Recently named one of the hottest cities in the world by BBC travel, Wellington’s getting a bit of a reputation—in a good way.
This year marks Wellington’s 150th anniversary as capital of Aotearoa New Zealand so, as a proud Wellington resident, I thought I’d show you around some of the places managed by DOC that tell the story of this busy little city.
Did you know that New Zealand was the first country to adopt a standard time chosen by the government for everyone to follow?
From 1907 the country’s official time was determined by astronomical observations from none other than the Dominion Observatory in Wellington.
The largest wooden building in the Southern Hemisphere. One of the grandest wooden buildings in the world they say. Good thing too, considering the number of earthquakes in Wellington. It once housed our entire public service. Now it is home to Victoria University’s Faculty of Law. Fancy.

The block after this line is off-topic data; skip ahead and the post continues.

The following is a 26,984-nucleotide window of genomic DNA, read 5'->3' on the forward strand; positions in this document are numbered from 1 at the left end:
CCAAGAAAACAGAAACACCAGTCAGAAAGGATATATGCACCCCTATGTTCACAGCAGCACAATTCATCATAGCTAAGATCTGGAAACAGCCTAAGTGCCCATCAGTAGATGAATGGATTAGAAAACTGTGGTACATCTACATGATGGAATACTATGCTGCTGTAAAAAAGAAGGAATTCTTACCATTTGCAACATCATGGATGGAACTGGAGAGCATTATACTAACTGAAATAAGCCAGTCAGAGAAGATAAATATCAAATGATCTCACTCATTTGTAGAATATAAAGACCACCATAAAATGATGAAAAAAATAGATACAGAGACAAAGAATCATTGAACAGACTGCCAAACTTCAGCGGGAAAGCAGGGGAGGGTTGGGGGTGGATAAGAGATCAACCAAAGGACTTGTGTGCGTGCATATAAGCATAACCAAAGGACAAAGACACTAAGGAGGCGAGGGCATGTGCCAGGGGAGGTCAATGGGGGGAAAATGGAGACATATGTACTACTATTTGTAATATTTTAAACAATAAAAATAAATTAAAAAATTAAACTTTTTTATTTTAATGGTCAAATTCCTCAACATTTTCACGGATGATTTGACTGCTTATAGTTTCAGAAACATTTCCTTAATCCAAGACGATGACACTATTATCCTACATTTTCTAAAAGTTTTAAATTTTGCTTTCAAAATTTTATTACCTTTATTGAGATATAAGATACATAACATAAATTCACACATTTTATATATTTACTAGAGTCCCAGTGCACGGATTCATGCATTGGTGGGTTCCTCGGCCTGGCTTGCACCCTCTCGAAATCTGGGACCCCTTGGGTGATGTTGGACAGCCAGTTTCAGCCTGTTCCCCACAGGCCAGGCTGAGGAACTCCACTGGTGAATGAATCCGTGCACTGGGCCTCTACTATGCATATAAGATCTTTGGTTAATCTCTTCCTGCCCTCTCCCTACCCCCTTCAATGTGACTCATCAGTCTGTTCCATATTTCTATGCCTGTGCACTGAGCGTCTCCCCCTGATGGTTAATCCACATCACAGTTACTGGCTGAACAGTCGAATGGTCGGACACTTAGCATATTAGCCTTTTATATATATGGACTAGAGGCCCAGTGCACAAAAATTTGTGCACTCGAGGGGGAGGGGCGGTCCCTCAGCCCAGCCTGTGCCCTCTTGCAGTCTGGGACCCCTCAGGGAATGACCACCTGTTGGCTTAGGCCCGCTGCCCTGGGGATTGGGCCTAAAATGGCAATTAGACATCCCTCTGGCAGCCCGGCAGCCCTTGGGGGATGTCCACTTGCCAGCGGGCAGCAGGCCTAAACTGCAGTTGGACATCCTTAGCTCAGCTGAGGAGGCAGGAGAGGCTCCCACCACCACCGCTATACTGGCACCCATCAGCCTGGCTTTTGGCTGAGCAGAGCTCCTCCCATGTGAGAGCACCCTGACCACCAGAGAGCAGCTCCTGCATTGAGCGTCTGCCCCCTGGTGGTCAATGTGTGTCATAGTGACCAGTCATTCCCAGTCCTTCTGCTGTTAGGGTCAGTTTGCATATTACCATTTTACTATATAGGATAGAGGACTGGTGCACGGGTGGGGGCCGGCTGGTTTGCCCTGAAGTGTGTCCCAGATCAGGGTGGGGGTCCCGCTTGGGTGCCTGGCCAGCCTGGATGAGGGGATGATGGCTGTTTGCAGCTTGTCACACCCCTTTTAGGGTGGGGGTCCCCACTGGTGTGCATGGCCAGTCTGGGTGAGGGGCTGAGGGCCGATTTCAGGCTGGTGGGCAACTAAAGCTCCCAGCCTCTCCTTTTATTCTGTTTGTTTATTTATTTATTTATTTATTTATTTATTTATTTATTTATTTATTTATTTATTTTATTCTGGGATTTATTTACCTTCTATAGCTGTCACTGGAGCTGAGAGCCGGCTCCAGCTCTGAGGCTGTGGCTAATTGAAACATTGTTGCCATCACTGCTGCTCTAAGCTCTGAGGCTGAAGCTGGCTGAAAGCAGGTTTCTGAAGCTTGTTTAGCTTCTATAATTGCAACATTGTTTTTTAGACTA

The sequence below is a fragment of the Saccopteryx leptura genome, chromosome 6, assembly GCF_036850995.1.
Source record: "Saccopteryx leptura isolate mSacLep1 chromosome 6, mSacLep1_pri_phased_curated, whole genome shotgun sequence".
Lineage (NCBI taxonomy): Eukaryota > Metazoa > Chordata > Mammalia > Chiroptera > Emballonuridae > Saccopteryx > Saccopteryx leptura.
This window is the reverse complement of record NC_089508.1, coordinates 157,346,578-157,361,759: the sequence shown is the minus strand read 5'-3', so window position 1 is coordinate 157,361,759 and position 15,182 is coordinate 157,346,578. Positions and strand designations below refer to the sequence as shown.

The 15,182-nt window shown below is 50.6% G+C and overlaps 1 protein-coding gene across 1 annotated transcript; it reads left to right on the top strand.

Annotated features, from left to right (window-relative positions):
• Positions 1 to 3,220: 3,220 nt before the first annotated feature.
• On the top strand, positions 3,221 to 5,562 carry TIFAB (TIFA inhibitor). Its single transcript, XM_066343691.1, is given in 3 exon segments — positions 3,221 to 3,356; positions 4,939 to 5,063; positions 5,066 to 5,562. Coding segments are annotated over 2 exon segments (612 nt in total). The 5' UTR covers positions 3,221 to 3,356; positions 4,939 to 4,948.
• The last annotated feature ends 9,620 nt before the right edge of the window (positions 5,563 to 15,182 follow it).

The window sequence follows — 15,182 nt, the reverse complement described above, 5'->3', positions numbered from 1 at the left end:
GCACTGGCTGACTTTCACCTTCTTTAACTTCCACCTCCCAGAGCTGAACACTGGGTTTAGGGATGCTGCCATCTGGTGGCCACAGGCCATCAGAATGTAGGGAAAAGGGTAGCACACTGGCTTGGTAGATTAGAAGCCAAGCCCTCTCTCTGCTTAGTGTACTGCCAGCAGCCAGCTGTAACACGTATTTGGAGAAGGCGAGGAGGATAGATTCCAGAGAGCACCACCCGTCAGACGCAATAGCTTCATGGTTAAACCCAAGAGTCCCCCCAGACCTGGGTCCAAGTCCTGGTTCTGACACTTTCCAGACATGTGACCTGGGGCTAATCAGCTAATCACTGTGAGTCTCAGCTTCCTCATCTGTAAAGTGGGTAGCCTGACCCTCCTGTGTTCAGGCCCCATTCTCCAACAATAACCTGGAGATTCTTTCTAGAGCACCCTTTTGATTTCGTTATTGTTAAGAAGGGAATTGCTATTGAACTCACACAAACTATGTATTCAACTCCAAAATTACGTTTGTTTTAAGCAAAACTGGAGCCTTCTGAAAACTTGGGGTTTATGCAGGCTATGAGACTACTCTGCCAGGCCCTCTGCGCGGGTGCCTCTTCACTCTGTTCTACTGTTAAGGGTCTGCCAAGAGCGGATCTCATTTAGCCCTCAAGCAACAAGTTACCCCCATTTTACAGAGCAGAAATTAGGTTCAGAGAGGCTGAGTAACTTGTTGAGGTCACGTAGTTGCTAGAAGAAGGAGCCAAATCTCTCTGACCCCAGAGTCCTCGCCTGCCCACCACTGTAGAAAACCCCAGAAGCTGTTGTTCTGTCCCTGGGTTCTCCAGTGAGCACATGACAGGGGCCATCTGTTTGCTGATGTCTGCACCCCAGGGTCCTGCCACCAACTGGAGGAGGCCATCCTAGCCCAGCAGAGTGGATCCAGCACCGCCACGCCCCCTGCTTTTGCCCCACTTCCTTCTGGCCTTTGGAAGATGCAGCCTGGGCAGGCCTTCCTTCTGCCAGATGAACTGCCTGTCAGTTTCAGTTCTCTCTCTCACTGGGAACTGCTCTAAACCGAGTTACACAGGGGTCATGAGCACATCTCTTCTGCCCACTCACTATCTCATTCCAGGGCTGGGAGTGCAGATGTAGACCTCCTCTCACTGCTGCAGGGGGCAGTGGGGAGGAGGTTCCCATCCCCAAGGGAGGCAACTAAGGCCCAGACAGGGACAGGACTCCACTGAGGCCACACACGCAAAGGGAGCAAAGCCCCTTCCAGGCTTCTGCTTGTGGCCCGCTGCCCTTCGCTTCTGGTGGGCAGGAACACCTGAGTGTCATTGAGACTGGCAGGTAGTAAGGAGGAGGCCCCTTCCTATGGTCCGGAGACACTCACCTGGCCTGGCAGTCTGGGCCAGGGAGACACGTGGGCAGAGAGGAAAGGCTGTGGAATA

When everybody wanted to come to New Zealand in the 1870s, we didn’t really let them. Not straight away, anyway. They were quarantined on Matiu Somes Island in Wellington Harbour. Visitors were made to sit in a smoke house with chlorine, potassium nitrate and sulphur fumes for 10 minutes just to get rid of lice. Welcome to New Zealand!
Turnbull House was built as the private residence of the handsome, young and rich, Alexander Turnbull, to house his extensive collection of books, maps, and documents—the largest private library in New Zealand.
When Turnbull died he bequeathed his collections to the government, who purchased his home to house the collection.
Today, the National Library now houses Turnbull’s remarkable collection, but Turnbull House remains nestled in the Wellington CBD—a welcome contrast in scale, colour and texture to the modern office buildings that surround it.
So, while Auckland was understandably upset about the capital moving to Wellington all those years ago, I think she has proven herself.